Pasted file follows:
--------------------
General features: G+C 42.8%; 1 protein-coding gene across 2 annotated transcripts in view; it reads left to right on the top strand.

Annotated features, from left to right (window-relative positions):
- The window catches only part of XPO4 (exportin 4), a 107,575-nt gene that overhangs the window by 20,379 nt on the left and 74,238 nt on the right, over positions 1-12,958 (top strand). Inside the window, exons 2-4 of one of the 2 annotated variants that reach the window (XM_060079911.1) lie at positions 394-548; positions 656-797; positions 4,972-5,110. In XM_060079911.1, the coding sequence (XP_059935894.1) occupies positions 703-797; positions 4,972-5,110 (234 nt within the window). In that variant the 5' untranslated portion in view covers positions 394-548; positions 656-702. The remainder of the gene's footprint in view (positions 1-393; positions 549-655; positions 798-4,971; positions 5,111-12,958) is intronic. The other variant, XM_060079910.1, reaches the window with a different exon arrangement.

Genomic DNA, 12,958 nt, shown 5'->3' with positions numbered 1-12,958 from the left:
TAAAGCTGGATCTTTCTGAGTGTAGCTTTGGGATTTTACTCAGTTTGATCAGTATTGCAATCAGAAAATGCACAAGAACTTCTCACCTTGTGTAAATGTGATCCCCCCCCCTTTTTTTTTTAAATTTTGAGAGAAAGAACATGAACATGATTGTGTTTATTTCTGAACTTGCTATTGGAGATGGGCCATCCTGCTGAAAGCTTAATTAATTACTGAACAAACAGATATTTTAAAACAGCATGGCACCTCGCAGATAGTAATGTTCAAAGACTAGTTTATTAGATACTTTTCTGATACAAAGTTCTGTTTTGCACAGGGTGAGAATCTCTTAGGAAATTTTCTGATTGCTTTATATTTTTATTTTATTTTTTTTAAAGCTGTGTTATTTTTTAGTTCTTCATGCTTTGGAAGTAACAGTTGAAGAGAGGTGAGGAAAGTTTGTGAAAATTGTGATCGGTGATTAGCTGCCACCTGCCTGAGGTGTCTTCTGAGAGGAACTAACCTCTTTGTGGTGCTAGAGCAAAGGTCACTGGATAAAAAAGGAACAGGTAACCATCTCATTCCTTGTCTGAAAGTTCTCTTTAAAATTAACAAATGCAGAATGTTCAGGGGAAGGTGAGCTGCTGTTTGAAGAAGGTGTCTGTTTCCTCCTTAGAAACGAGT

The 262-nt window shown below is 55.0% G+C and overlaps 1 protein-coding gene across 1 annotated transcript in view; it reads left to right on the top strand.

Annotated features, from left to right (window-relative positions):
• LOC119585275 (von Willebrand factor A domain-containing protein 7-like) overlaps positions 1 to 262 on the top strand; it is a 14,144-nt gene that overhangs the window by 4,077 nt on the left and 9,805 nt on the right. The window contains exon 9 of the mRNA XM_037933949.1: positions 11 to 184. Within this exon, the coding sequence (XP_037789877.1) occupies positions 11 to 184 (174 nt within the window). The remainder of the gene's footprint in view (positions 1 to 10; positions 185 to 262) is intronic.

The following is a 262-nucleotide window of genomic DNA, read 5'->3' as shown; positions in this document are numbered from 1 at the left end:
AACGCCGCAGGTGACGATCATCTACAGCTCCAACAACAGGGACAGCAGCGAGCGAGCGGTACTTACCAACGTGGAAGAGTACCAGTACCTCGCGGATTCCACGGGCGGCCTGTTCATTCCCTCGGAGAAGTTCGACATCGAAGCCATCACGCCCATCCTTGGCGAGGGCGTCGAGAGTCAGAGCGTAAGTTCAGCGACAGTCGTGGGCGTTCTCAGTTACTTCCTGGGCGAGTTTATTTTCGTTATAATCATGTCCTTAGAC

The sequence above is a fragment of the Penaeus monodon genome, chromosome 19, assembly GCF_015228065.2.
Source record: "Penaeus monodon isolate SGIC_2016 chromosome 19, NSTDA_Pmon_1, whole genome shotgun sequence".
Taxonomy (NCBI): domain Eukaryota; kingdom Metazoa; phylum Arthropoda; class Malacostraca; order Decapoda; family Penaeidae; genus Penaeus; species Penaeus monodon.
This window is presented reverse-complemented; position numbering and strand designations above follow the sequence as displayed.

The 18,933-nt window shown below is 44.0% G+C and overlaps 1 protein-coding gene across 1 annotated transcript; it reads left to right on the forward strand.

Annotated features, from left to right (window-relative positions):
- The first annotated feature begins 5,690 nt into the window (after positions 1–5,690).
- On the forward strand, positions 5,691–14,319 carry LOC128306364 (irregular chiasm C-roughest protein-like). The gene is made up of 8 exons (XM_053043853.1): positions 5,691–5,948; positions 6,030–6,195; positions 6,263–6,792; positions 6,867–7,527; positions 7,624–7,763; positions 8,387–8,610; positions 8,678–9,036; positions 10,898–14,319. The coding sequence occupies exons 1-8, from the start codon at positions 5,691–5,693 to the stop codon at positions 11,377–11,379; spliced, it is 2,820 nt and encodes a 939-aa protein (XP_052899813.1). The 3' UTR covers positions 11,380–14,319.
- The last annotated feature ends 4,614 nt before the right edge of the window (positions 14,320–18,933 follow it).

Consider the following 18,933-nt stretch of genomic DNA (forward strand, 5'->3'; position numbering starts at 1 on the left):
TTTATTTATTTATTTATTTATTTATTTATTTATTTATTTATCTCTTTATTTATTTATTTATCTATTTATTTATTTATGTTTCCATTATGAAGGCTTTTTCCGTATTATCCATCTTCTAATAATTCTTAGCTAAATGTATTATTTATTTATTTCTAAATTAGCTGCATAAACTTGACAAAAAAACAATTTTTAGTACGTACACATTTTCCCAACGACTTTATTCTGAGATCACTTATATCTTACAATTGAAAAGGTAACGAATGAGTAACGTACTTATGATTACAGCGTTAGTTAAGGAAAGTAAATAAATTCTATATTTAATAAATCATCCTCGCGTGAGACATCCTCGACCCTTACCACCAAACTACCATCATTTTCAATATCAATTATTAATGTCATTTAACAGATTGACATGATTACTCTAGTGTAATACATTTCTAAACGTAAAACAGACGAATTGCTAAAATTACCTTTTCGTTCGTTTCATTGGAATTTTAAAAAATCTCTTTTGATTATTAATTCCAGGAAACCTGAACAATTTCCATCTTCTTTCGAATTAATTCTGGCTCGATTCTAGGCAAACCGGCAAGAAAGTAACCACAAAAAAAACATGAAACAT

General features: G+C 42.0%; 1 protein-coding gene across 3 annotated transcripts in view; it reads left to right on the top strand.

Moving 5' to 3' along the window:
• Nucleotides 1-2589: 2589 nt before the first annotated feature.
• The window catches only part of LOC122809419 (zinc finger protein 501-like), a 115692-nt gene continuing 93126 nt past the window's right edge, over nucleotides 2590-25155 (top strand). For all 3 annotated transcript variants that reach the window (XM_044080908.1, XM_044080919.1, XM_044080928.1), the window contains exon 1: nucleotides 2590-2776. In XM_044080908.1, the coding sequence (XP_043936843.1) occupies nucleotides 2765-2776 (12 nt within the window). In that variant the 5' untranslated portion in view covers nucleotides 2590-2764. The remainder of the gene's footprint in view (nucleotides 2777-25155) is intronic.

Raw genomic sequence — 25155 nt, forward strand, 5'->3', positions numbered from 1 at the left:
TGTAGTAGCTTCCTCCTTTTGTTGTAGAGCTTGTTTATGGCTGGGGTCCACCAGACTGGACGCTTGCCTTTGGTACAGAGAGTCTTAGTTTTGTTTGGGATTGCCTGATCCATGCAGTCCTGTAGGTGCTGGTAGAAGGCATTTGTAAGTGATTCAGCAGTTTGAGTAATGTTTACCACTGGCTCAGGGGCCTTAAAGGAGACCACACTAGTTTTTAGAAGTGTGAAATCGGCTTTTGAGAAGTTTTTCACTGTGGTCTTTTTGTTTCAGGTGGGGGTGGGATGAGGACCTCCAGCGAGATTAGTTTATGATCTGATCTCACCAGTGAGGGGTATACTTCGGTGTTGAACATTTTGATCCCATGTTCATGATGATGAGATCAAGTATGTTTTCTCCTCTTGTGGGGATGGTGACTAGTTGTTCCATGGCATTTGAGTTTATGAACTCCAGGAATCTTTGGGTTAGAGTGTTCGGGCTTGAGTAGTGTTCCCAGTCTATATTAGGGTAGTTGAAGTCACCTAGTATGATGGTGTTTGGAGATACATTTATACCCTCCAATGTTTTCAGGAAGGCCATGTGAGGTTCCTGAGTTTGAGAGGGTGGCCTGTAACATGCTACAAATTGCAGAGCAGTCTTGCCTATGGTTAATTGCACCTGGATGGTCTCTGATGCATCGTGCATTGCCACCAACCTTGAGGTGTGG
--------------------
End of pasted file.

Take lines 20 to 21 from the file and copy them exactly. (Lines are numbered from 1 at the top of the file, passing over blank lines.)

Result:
Consider the following 18,933-nt stretch of genomic DNA (forward strand, 5'->3'; position numbering starts at 1 on the left):
TTTATTTATTTATTTATTTATTTATTTATTTATTTATTTATCTCTTTATTTATTTATTTATCTATTTATTTATTTATGTTTCCATTATGAAGGCTTTTTCCGTATTATCCATCTTCTAATAATTCTTAGCTAAATGTATTATTTATTTATTTCTAAATTAGCTGCATAAACTTGACAAAAAAACAATTTTTAGTACGTACACATTTTCCCAACGACTTTATTCTGAGATCACTTATATCTTACAATTGAAAAGGTAACGAATGAGTAACGTACTTATGATTACAGCGTTAGTTAAGGAAAGTAAATAAATTCTATATTTAATAAATCATCCTCGCGTGAGACATCCTCGACCCTTACCACCAAACTACCATCATTTTCAATATCAATTATTAATGTCATTTAACAGATTGACATGATTACTCTAGTGTAATACATTTCTAAACGTAAAACAGACGAATTGCTAAAATTACCTTTTCGTTCGTTTCATTGGAATTTTAAAAAATCTCTTTTGATTATTAATTCCAGGAAACCTGAACAATTTCCATCTTCTTTCGAATTAATTCTGGCTCGATTCTAGGCAAACCGGCAAGAAAGTAACCACAAAAAAAACATGAAACAT